A man has spent the best part of a decade in a battle of wills with a red squirrel.
For eight years, Bill Fischer, from Fargo, North Dakota, has been trying desperately to stop the furry little blighter from filling his car engine up with walnuts. But to no avail.
But the 56-year-old says he is constantly outwitted by his nemesis, who manages to hide hundreds of the nuts away in his truck.
Every autumn the rodent stores tonnes of the things in the engine compartment, wheel arches and even behind the bumper.
And this leaves Bill with he unenviable task of having to clear them all out, spending hours removing each nut by hand and chucking them into buckets.
Speaking about the bizarre war, the insurance agent said: "I have been dealing with the red squirrel since 2013, this has now become a sort of ritual with it filling my truck with nuts and me trying to remove them."
Bill said he doesn't ever see the squirrel until the walnuts on the tree that grows near his home start to ripen.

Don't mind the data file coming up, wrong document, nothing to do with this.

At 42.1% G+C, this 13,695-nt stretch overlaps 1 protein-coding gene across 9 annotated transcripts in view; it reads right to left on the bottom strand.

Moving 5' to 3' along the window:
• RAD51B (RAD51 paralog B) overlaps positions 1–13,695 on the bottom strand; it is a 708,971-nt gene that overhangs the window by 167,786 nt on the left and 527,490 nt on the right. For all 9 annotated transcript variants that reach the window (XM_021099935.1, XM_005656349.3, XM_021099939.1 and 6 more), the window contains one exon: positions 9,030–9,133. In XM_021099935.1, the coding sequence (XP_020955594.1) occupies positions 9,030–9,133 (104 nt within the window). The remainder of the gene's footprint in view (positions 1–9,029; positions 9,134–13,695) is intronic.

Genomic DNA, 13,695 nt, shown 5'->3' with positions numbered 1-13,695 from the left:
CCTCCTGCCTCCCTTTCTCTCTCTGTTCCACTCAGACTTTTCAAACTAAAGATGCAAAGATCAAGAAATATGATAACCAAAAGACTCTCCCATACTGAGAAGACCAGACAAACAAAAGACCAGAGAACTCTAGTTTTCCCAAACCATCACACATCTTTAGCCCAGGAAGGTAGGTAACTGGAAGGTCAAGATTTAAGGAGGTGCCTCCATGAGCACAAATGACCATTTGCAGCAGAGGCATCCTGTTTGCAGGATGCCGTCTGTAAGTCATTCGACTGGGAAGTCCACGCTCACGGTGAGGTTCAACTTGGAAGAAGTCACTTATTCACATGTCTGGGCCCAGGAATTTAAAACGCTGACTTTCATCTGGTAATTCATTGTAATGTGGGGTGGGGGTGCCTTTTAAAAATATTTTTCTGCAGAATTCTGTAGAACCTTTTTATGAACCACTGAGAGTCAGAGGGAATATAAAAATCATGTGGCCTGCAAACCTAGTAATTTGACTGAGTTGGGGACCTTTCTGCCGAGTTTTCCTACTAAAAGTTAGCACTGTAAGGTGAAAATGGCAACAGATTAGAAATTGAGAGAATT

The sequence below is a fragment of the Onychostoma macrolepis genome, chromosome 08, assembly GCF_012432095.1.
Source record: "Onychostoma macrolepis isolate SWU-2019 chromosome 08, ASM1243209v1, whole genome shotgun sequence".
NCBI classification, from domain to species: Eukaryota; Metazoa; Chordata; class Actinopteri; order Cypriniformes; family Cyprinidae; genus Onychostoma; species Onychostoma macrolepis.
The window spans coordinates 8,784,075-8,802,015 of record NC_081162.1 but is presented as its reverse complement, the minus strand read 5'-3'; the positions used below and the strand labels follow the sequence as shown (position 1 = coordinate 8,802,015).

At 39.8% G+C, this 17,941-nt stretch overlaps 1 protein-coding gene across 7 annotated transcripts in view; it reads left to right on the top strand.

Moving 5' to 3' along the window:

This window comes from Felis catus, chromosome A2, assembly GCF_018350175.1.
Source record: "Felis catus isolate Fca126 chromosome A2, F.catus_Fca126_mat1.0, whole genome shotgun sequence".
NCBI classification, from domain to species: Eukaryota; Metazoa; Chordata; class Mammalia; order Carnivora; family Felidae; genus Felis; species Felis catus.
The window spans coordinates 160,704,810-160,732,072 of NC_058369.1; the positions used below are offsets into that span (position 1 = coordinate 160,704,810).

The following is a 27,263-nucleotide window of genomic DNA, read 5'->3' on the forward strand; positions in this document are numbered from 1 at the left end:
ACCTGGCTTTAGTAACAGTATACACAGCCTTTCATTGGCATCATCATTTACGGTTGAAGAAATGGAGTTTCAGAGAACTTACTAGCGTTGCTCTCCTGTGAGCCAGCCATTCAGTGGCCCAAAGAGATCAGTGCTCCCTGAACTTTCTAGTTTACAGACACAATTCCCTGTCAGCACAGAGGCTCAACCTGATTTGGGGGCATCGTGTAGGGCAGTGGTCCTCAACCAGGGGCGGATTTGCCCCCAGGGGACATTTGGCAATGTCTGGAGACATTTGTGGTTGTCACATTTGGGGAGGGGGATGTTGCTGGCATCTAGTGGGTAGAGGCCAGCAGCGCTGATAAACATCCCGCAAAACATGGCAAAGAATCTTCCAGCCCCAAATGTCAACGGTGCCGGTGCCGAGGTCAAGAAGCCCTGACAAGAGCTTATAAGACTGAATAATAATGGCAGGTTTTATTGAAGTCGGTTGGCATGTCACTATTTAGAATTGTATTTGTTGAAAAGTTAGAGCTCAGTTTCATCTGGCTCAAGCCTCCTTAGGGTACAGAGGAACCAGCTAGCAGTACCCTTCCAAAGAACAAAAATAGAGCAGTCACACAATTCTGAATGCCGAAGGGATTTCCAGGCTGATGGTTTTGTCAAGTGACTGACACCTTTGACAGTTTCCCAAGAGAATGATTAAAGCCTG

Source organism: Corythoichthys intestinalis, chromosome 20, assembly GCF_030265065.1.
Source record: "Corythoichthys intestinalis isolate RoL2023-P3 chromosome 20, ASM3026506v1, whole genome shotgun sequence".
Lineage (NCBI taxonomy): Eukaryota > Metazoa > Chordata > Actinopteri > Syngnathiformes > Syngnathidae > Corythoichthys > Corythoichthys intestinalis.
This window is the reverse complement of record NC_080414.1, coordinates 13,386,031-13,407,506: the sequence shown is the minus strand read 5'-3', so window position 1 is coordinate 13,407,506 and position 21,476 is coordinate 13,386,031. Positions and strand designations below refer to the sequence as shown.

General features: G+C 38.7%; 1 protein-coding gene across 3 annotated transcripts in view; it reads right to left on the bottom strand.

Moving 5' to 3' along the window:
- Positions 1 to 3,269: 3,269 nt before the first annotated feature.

And over the years, he says he's tried a number of tactics to prevent the squirrel from getting into his truck, even spraying the vehicle with Tabasco and Cayenne pepper.
But alas, the little guy is never deterred.
And this year, he's been incredibly busy, hiding a colossal 158kg (348lbs) of walnuts in his engine - a record.
"The most I had ever pulled so far was four buckets, so with seven buckets this year the squirrel was on a mission," said Bill, who admitted that he has felt guilty in the past for having undone the squirrel's efforts.
"I have to have a sense of humour about this after so many years.
"I put in as much hard work as the squirrel when I have to take my truck apart just to remove bucket after bucket of walnut."
But Bill's nut stasher isn't the only squirrel that's been keeping themselves busy of late.
Earlier this year, a photographer caught three of the furry creatures going at it with each other while out snapping some mongooses.
At the time, Max Waugh, from Seattle, USA, said: "It was completely unexpected, and obviously appeals to one's more juvenile sense of humour.
"More seriously, I am always excited to capture rare and unexpected animal behaviour."